Advocating for medical students, providing career guidance and seeking ways to boost mental and emotional health are just some of the ways that the 13-member team in the BUSM Student Affairs Office (SAO) supports medical students to ensure each receives the assistance they need to succeed.
More than academics
The SAO helps students through personal issues, provides direction for the 80-plus student activity groups, shepherds students through the Match process and works with fourth-year students on interview preparedness, among a variety of other responsibilities.
Seven assistant deans and five staff members comprise Student Affairs, under the leadership of Associate Dean for Student Affairs Angela Jackson, MD, who also is an associate professor of medicine.
While assistant deans are physically “in the office” varying amounts of time each week, they always are available to connect with students who need assistance.
“The role of student affairs is one that never goes away,” Jackson said, referring to herself and her team. “You’re never off the clock.”
In January, Pedro Falci joined the staff as Director of Student Affairs after eight years on the Charles River Campus.
“It’s my job to provide students the resources they need to feel grounded and connected to the BUSM community so they can approach their medical education with confidence,” Falci said. “A pandemic doesn’t change that, and I am proud of our whole team’s dedication to being there for our students.”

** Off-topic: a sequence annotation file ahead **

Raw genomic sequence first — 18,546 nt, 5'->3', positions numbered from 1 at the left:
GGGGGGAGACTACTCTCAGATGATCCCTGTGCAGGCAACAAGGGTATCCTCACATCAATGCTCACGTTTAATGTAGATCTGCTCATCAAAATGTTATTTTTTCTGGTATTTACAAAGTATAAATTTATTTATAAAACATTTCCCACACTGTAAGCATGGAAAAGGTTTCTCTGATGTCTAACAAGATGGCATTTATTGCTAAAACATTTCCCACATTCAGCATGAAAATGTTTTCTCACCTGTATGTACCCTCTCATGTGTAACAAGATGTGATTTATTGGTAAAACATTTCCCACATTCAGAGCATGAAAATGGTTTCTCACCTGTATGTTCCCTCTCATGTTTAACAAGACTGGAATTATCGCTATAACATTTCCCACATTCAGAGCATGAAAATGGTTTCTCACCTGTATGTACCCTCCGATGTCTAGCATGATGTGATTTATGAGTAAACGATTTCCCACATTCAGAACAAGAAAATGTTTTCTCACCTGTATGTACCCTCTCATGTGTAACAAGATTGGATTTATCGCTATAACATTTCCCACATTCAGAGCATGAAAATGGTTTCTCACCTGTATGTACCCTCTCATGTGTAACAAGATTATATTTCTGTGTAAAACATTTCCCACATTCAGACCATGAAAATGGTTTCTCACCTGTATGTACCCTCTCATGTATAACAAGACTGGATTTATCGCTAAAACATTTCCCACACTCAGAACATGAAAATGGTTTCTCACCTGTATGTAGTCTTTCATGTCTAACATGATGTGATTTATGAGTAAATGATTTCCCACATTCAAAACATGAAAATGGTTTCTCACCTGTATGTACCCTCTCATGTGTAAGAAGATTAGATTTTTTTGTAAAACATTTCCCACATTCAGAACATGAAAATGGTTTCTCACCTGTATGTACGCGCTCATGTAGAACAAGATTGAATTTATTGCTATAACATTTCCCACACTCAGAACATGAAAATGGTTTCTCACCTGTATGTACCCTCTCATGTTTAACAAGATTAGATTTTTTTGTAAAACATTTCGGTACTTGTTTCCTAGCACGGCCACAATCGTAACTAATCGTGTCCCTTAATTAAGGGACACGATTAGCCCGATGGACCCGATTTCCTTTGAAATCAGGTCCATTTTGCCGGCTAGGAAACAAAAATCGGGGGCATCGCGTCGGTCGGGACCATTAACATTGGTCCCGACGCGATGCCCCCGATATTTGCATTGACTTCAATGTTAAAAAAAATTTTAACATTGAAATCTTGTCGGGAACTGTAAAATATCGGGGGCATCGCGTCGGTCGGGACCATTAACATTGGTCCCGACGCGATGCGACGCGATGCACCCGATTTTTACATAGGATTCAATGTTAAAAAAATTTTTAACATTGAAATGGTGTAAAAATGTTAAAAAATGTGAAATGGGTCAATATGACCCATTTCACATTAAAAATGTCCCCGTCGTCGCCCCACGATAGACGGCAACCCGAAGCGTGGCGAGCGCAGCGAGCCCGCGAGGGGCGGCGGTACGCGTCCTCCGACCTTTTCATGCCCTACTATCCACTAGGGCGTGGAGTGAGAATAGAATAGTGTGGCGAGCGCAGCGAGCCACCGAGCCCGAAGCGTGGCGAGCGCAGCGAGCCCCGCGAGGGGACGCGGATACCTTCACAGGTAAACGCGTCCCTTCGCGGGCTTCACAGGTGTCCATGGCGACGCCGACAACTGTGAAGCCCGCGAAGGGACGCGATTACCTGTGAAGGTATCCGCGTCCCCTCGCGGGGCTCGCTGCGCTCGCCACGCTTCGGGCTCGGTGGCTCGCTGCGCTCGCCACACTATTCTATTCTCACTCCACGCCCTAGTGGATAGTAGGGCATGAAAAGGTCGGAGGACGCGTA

Meeting students where they’re at
The path to medical school is different for every candidate, as students bring with them a variety of life experiences. As they move through the four years of school, their needs and concerns change. An integral part of the Student Affairs mission is to meet students where they’re at the different stages of their personal and professional development.
“A first-year student is navigating how to survive in medical school, and just beginning to explore career options. Learning to thrive and actually enjoy the process may come a little later,” Jackson explained. “A fourth-year student is getting ready for the next phase of their career when they’re walking out of here as physicians, able to write prescriptions and make decisions. The needs are very different, and that is something that we have to be really aware of when we’re talking to a student.”
A passion for medical education
Jackson has spent her entire professional life in medical education. She first got a taste for the administrative side of education working as a chief resident at Boston City Hospital, which later merged with University Hospital to become Boston Medical Center. Then, she was a program director for the primary care residency training program in internal medicine, and developed curriculum in caring for underserved patients.
After transitioning into the BUSM Student Affairs role, she was surprised to learn that she liked working with students even more than working with residents.
“It’s really amazing, because the students I work with are going to go out and teach more generations of medical students who will care for more patients. It’s like a pebble in a pond,” she said. “Those ripples just keep going out. If I can help somebody or teach them something, they’re going to go out and spread it further.”